The market of chiral drugs: Chiral switches versusde novoenantiomerically pure compounds

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Abstract

This review article is aimed at providing an overview of the current market of chiral drugs by exploring which is the nowadays tendency, for the pharmaceutical industry, either to exploit the chiral switching practice from already marketed racemates or to develop de novo enantiomerically pure compounds. A concise illustration of the main techniques developed to assess the absolute configuration (AC) and enantiomeric purity of chiral drugs has been given, where greater emphasis was placed on the contribution of enantioselective chromatography (HPLC, SFC and UHPC).

Afterwards, we focused our study on the cohort of 45 new drugs that have been approved by the US Food and Drug Administration (FDA) in 2015. We extracted the chemical structure of the new drugs from the FDA approval chemistry reviews available on the database of the agency’s Center for Drug Evaluation and Research (CDER), and we selected a subgroup (i.e., 44% of the cohort) of small-molecule active pharmaceutical ingredients (APIs) containing one or more chirality centers.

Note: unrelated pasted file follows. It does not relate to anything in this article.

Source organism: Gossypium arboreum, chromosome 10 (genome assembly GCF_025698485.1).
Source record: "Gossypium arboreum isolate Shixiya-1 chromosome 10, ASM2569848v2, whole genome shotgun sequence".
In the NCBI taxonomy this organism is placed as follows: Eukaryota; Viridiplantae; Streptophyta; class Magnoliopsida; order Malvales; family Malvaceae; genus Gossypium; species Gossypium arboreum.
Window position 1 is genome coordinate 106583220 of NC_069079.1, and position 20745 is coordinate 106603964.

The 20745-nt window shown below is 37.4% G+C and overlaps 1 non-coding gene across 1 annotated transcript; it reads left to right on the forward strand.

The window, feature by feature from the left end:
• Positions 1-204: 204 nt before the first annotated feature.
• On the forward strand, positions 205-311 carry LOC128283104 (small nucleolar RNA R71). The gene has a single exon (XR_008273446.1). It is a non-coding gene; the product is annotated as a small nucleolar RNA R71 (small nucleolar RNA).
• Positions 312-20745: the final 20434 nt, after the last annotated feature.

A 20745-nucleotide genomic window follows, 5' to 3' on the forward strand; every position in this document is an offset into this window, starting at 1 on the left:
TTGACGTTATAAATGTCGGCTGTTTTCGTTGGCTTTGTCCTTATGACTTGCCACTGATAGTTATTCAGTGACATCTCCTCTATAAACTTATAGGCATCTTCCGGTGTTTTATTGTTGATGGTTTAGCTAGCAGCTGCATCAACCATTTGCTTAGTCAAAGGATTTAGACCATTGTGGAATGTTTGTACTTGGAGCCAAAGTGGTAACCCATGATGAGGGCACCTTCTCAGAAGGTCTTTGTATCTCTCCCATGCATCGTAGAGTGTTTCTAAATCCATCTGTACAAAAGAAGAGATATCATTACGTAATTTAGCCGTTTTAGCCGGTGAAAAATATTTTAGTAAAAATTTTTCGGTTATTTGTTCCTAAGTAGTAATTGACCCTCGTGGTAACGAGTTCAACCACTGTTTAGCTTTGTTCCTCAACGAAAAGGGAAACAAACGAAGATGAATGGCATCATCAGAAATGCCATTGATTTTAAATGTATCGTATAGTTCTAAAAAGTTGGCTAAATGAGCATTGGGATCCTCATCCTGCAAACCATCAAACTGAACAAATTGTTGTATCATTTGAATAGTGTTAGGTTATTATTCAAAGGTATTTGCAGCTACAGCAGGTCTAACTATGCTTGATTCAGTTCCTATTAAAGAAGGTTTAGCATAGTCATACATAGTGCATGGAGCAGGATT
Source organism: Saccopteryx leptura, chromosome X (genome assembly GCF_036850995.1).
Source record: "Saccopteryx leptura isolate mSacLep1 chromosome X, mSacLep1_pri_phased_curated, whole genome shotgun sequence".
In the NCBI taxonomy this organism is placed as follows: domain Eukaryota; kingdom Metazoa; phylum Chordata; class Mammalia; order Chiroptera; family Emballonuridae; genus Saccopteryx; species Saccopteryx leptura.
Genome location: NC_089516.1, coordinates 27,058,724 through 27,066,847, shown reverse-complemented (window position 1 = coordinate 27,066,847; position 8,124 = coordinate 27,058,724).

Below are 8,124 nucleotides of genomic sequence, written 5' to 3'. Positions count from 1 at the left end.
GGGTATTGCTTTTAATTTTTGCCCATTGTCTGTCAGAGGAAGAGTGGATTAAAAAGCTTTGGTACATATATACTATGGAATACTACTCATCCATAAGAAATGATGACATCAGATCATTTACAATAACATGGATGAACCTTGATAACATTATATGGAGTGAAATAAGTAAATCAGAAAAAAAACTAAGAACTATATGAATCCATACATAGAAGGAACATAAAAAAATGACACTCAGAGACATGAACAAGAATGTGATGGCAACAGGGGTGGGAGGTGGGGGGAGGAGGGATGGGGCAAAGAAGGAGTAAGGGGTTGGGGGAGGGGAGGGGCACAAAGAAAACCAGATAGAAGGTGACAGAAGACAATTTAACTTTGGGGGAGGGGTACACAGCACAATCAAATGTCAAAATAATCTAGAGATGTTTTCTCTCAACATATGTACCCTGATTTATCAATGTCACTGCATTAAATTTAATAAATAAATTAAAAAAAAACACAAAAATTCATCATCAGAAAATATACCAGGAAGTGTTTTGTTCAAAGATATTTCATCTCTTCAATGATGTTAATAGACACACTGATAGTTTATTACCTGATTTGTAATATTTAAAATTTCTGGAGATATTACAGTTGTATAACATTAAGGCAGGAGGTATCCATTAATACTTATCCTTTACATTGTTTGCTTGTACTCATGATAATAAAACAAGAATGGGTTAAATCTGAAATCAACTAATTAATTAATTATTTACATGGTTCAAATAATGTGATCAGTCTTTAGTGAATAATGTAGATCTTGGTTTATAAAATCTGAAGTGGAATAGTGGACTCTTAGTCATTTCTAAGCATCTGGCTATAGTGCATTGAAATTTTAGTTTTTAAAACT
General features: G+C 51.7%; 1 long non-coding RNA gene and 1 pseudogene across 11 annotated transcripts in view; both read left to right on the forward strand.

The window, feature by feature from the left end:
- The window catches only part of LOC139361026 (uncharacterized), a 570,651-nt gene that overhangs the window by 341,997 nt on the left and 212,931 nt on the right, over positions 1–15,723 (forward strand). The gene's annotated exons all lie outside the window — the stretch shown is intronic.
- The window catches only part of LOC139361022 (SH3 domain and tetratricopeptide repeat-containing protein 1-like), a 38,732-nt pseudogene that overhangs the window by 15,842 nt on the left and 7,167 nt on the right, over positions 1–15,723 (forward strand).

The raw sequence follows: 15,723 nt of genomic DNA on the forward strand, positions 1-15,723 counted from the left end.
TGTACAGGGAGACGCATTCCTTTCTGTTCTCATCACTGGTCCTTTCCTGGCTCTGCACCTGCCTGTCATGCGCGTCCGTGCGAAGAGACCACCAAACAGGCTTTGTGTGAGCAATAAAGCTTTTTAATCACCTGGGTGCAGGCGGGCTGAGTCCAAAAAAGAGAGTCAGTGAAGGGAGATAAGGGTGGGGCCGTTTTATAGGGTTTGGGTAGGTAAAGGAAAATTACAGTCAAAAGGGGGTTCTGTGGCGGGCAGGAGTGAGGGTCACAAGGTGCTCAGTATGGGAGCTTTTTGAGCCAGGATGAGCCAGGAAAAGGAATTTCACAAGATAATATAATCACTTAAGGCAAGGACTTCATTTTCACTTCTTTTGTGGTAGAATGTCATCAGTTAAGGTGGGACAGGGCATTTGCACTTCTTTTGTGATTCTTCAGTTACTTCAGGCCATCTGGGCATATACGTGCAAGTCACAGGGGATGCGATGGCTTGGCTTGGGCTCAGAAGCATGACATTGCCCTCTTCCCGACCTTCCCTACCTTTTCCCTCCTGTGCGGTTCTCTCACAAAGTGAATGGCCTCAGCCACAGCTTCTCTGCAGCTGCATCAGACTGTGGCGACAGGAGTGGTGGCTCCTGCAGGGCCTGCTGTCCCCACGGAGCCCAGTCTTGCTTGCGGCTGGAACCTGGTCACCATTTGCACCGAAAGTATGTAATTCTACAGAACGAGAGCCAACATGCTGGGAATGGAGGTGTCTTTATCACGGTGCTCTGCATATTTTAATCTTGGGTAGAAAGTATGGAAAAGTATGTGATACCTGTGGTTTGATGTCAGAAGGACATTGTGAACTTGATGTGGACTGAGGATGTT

On the basis of the FDA dossiers examined, it emerged that all the chiral drugs approved by the FDA in 2015 are enantiomerically pure compounds with a well-defined AC, with the exception of one, namely lesinurad, which has been licensed as the racemate of two enantiomeric atropoisomers, arising because of the hindered rotation around the single C–N bond in the naphthalene ring. Finally, none of the previously developed racemates has been switched to the single-enantiomer version in 2015.

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